Together with DreamWorks Animation Chief Executive Jeffrey Katzenberg and mainland media mogul Li Ruigang, LKF Group intends to turn a 468,000-square-metre site into China’s premier lifestyle draw. Where the factory that produced the cement used to build Shanghai’s original Bund once stood will rise a landmark of modern Shanghai and a hotbed for its entertainment, media and lifestyle industries.
The Shanghai DreamCenter may be the most ambitious project of its type ever attempted in the mainland. Its size, scope and diversity surpass anything the LKF Group has done to date. The development will have five office buildings and studios for DreamWorks Animation. Its cultural facilities will include a red-carpet IMAX cinema for film premieres, a 900-seat black box theatre, a 1,800-seat theatre for big productions, a 2,500-seat concert hall, a 3,500-seat dome for even bigger events and numerous art galleries. It will also have a Lan Kwai Fong.
The project’s viability is being tested by the rise in online shopping and the slump in the Chinese market for luxuries, but the project is important to Shanghai and Zeman is optimistic the development will have a great impact. “It’s got all the elements of what’s happening at the moment,” he says. “It’s right on the water. The subway will come right into the building. We couldn’t ask for a better site. The government is paying very special attention to it. It’s meant to be something very special for them. It really will help to change Shanghai.”
Meanwhile, Hong Kong is also changing, and LKF Group is doing what it can to stay ahead. “As Hong Kong, we need to keep reinventing ourselves,” says Jonathan. “Finance is important, but it doesn’t employ most people. Lots of people are in logistics and services. We also need to take advantage of the Internet, of start-ups, of technology and of our proximity to Shenzhen, where we can have anything prototyped. We’re on the doorstep of all this.”
LKF Group is investing in the world of start-ups with the opening of Metta in California Tower. “We want to help connect start-ups to financial resources and other overseas start-up resources,” he says. “As young people, we have the chance to change Hong Kong into Silicon Harbour. Hopefully, more people can get involved and make Hong Kong the next big thing.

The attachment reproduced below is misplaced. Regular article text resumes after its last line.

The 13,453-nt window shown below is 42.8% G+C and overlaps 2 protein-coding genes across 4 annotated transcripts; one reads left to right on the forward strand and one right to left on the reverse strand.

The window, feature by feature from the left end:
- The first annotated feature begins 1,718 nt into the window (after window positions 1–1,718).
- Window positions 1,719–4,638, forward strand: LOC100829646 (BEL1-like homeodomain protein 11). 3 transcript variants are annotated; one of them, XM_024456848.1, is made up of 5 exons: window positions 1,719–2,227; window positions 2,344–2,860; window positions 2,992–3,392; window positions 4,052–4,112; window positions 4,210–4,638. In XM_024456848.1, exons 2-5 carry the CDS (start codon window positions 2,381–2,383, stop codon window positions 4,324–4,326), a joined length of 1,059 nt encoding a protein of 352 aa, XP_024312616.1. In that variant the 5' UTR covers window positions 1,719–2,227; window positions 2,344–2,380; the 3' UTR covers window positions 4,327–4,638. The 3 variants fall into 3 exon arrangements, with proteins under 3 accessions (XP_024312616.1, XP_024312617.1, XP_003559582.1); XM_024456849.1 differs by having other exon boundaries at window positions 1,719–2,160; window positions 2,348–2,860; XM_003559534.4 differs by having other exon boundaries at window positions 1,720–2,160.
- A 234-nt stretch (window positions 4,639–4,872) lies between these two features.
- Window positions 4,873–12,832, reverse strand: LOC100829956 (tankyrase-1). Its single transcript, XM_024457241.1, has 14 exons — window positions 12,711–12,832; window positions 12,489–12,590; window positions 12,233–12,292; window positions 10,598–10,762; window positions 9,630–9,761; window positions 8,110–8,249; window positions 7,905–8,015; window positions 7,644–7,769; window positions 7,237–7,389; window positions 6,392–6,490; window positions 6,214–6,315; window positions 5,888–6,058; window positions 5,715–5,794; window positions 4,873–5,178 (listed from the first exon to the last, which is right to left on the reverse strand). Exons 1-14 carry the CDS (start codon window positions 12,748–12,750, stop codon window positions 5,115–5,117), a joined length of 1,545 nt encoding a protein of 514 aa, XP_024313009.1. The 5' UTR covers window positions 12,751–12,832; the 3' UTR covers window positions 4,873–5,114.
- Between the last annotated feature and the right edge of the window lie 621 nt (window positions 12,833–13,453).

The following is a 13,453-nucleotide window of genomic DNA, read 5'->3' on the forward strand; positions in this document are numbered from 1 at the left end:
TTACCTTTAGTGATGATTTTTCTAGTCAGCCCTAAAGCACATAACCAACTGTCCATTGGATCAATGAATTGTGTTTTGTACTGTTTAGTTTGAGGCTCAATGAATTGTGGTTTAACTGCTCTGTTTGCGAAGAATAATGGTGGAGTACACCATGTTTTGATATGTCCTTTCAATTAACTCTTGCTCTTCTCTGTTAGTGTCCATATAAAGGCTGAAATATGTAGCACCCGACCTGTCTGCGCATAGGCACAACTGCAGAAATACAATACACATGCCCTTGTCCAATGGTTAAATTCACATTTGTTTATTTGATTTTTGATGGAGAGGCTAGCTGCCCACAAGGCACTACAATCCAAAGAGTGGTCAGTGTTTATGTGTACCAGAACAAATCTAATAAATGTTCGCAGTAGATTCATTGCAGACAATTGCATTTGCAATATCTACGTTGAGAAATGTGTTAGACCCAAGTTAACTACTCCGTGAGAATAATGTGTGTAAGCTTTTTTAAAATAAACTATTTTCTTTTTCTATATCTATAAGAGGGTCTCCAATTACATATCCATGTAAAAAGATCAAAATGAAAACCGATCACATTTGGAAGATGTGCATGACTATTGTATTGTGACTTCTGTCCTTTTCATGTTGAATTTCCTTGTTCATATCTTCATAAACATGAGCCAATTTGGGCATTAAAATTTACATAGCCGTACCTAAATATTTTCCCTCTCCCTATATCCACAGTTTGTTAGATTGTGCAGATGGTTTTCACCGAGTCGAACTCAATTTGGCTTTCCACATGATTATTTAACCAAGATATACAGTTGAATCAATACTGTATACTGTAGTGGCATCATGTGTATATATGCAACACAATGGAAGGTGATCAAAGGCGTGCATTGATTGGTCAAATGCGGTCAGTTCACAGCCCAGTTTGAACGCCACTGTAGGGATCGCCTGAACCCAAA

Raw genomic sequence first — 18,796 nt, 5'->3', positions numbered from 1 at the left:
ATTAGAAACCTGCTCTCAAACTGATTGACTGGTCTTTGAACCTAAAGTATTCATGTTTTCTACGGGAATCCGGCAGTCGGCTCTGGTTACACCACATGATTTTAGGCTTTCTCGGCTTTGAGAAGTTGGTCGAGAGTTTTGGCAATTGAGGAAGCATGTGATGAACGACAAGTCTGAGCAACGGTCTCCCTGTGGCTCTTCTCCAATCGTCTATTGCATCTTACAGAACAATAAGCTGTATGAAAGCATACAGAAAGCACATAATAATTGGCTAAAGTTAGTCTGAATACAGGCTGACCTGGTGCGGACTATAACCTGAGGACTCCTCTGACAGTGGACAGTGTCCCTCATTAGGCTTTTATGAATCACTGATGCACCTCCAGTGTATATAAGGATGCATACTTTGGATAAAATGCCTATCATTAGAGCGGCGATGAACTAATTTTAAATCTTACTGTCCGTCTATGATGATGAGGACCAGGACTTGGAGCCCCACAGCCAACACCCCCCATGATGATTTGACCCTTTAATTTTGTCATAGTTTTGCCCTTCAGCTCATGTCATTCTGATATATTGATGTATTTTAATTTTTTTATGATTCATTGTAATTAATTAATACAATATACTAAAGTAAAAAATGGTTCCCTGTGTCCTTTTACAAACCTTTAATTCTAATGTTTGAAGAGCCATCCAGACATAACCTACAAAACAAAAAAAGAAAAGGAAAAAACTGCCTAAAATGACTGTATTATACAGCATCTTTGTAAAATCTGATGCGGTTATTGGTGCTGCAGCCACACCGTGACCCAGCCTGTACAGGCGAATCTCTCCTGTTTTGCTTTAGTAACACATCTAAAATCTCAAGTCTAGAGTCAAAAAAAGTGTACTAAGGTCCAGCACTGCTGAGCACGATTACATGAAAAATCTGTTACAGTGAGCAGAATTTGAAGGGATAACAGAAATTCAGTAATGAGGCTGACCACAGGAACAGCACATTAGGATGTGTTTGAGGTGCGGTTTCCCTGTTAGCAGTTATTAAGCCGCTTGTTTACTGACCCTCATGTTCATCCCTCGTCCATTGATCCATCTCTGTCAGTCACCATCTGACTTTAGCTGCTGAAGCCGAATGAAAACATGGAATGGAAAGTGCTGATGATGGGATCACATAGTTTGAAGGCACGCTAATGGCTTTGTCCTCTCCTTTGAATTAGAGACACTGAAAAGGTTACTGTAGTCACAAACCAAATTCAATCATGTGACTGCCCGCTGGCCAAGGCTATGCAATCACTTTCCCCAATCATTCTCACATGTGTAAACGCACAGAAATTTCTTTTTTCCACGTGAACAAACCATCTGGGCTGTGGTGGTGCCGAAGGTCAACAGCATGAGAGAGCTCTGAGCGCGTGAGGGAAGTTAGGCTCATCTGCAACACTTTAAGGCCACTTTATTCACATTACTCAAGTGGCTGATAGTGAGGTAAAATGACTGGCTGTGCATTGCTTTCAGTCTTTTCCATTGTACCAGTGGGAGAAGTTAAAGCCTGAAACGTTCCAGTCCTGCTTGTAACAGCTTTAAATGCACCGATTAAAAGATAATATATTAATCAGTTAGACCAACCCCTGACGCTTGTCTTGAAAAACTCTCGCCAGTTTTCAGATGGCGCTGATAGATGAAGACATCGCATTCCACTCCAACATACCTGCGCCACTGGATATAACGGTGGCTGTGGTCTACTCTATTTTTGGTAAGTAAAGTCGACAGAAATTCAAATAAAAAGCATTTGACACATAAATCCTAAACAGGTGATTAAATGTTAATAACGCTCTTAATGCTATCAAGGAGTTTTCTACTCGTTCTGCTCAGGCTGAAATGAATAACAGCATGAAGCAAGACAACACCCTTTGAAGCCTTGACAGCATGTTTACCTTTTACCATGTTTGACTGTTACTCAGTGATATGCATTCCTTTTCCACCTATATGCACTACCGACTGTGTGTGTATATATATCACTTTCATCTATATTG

“Hong Kong has lots of really creative young people, so this is something that can really help us. The good news is that, in Hong Kong, there’s lots of money around, lots of family offices, seeders, angel investors and venture capital funds. If you have an idea, you can put it together and get to the starting line.
“There are also some really important infrastructure projects coming online. The bridge connecting us to Zhuhai and Macau will open up a whole new hinterland for us, the relatively undeveloped side of Guangdong province. There’s also the high-speed railway project that, hopefully, won’t get stuck.
“It’s important that we connect ourselves with the rest of China. Otherwise, we’ll become a backwater, which is not what we want. It’s happened to lots of well-developed, famous cities throughout history. They can fade away. So we have to make sure that we stay connected and that we don’t fade away.
“Hong Kong is built on being connected to mainland China. It’s just that, right now, politically, there’s a feeling that it’s Hong Kong versus the rest of China, that Hong Kong is different from the rest of China, so it just takes time. The more the mainland develops, the more Hong Kong young people get to travel in China. Eventually, we’ll all be one family again.”
“Creative industries are another area where Hong Kong has always shone,” says Allan. “We were the first ones in the film industry and the first in the music industry. Korea has now stolen a lot of the thunder away. As we see, with government support Korean creative industries are really thriving throughout Asia.”
Allan says the highest-grossing mainland films, The Mermaid and Monster Hunt, were made by Hong Kong enterprises. “Hong Kong still has great creativity and great drive, and being part of China is a huge benefit for Hong Kong. The world is our oyster if we don’t throw it away.”